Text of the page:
Amendment through the Finance Act of 2015

The Finance Act of 2015 had proposed certain amendments to the Foreign Exchange Management Act, 1999 (“FEMA”). The Central Government (CG), vide sections 138 to 144 of Finance Act 2015, brought changes to FEMA. The said changes were not notified for long time. However, after a long delay, the amendments have finally been notified by the Central Government on October 15, 2019. On 15.10.2019, CG vide Notification Number S.O. 3715(E) notified Sections 139, 143(1) and 144 of Finance Act 2015, thereby inserting Section 6(2A) to FEMA, which gives power to CG to make rules with respect to regulating Non- Debt Instruments (“NDI”), and also amending Section 6(2)(a) of FEMA which gives power to Reserve Bank of India (“RBI”) to make regulations with respect to Debt Instruments. Further, sub-section (3) of Section 6 of FEMA has been omitted by with effect from 15-10-2019.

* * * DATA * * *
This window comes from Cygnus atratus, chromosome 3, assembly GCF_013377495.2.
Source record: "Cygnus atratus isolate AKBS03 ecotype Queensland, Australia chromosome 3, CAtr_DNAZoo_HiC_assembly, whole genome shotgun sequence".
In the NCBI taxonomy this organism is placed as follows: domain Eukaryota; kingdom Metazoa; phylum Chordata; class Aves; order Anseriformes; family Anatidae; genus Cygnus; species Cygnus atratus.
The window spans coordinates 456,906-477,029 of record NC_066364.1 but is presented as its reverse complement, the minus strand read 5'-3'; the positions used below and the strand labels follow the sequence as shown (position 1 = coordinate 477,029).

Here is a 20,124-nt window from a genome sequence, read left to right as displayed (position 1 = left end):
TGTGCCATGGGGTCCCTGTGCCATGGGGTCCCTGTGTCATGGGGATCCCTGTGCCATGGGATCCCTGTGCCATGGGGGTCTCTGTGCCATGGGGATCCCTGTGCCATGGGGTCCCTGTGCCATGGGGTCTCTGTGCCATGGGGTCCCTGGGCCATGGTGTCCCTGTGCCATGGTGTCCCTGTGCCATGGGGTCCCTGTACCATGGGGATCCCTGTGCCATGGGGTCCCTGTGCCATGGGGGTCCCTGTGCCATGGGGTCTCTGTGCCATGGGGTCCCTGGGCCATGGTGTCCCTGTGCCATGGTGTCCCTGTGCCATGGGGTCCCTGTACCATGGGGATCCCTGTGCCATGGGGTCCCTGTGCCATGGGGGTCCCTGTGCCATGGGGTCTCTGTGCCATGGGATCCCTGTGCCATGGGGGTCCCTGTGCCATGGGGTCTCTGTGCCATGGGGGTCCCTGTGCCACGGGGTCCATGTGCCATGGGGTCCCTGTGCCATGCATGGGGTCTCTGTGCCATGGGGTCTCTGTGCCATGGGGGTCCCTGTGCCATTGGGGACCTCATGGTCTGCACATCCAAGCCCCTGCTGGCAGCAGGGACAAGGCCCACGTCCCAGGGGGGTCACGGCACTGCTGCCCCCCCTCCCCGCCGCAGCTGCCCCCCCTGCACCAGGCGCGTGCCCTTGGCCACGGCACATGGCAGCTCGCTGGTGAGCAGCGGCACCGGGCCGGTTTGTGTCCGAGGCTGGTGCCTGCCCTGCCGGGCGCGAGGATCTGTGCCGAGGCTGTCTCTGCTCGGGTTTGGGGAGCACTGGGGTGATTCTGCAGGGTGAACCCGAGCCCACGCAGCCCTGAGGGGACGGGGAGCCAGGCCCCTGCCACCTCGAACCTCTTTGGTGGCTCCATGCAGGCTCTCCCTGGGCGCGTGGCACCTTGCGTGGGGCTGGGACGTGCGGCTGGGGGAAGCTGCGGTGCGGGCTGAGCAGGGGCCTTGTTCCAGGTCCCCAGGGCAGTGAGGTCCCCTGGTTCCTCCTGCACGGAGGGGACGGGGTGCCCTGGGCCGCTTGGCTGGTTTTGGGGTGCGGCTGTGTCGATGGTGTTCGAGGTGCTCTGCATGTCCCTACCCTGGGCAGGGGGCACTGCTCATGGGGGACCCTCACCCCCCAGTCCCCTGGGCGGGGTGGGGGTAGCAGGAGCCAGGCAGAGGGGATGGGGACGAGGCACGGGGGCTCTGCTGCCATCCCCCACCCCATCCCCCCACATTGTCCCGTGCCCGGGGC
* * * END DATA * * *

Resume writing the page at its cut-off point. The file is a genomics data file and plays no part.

Section 6(2A) to FEMA read as under-

#[(2A)“The Central Government may, in consultation with Reserve Bank, prescribe-

(a) any class or classes of capital account transactions, not involving debt instruments, which are permissible;

(b) the limit upto which foreign exchange shall be admissible for such transactions; and

(c) any conditions which may be placed on such transaction.”]

# Inserted by Act 20 of 2015, Section 139(B) [with effect from 15-10-2019, vide  S.O. 3715(E), dated 15th October, 2019]

Further, Section 6(2)(a) to FEMA read as under-

“(2) The Reserve Bank may, in consultation with the Central Government, specify-